In this video, Jennifer Bridges discusses why project planning is not the same as project management—and why you need to know the difference.
In Review: Project Planning Isn’t Project Management
Jennifer discussed the definitions of project planning as compared to project management. The PMBOK® Guide, produced by the Project Management Institute (PMI) defines five processes that comprise the lifecycle of a project: initiation, planning, executing, monitoring & controlling and closing.
Planning your project is just one another phase in project management. We dig into more detail in our Ultimate Guide to Project Planning, but know now that the planning phase is made up of a whole host of other activities, such as:
- Developing the project plan
- Resource planning
- Scope Definition
- Cost Estimation
And that’s just to name a few! Each of those activities are practically fields of study in and of themselves and discreet skills that the project manager uses when managing a project.
Hopefully that clarifies. To learn more about the roles of a project manager, check out Jennifer’s video The Project Manager & Team Roles.
Thanks for watching!
Hello, I’m Jennifer Whitt, Director of ProjectManager.com.
Hello and welcome to our whiteboard session today on why project planning isn’t project management. Have you ever wondered the difference? Well, it’s two terms that often get misused in the marketplace, and we wanted to take the time to distinguish the difference.
If you look on the board here, we have a diagram and it’s actually referenced from “The Project Management Body of Knowledge,” the Fourth Edition by PMI, the Project Management Institute. They have a great diagram there that distinguishes the two this way.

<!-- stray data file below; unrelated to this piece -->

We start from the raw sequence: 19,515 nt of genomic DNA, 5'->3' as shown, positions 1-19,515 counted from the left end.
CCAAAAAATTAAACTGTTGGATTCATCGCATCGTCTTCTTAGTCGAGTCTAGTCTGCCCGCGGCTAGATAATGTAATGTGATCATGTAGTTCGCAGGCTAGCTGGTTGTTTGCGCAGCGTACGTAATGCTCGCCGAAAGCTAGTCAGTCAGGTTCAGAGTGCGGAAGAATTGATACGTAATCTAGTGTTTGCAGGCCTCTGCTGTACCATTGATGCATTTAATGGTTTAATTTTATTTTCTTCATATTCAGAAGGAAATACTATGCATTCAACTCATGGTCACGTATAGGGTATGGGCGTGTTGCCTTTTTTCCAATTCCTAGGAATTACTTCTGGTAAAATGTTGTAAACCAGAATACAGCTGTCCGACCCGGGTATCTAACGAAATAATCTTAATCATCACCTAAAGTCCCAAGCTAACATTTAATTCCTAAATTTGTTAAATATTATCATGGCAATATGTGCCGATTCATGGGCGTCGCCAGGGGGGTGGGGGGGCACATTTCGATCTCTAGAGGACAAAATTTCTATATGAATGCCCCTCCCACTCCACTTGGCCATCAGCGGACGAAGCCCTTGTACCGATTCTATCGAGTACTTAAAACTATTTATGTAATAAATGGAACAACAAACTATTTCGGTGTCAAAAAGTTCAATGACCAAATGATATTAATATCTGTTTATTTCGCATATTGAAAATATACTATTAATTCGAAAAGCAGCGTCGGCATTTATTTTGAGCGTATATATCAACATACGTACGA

If you look at the diagram, we have the start of the project and the end of the project and a lot of things going on in between. There are five process groups identified by the Project Management Institute. There are the initiating processes, there are planning processes, executing processes, monitoring and controlling processes, and the closing processes. That’s five project management process groups here that make up the whole life cycle of the project.
As you can see, the project planning process group is only one of five. Here’s what happens in the planning process or the planning phase of the project. Here are some sample project planning activities. Developing the project management plan, so the project management plan includes all of the plans that identify how the project is run, when it’s run, by who, who does what, when, and where for each of the planning documents. In here also the project manager collects requirements, helps define the scope, creates a work breakdown structure, develops a schedule, estimates costs, defines the budget, and many other activities that go on in the planning process.
Then what happens in the project management process, so this is the whole thing. Sample project management activities include the application of knowledge, skills, tools, techniques to the project activities to meet the project requirements. You can actually see what the difference is. Many times you may see project managers who do all the planning for the project, and they actually sit those project plans on the desk and not use them. As you can see, the difference of this, the management part, the project management is actually utilizing these planning documents to execute, monitor and control, and actually close out the project.
You can see the difference between the two. You need both. Project planning isn’t project management.
If you need a tool to help you plan your project and manage it as well, then sign up for our software now at ProjectManager.com.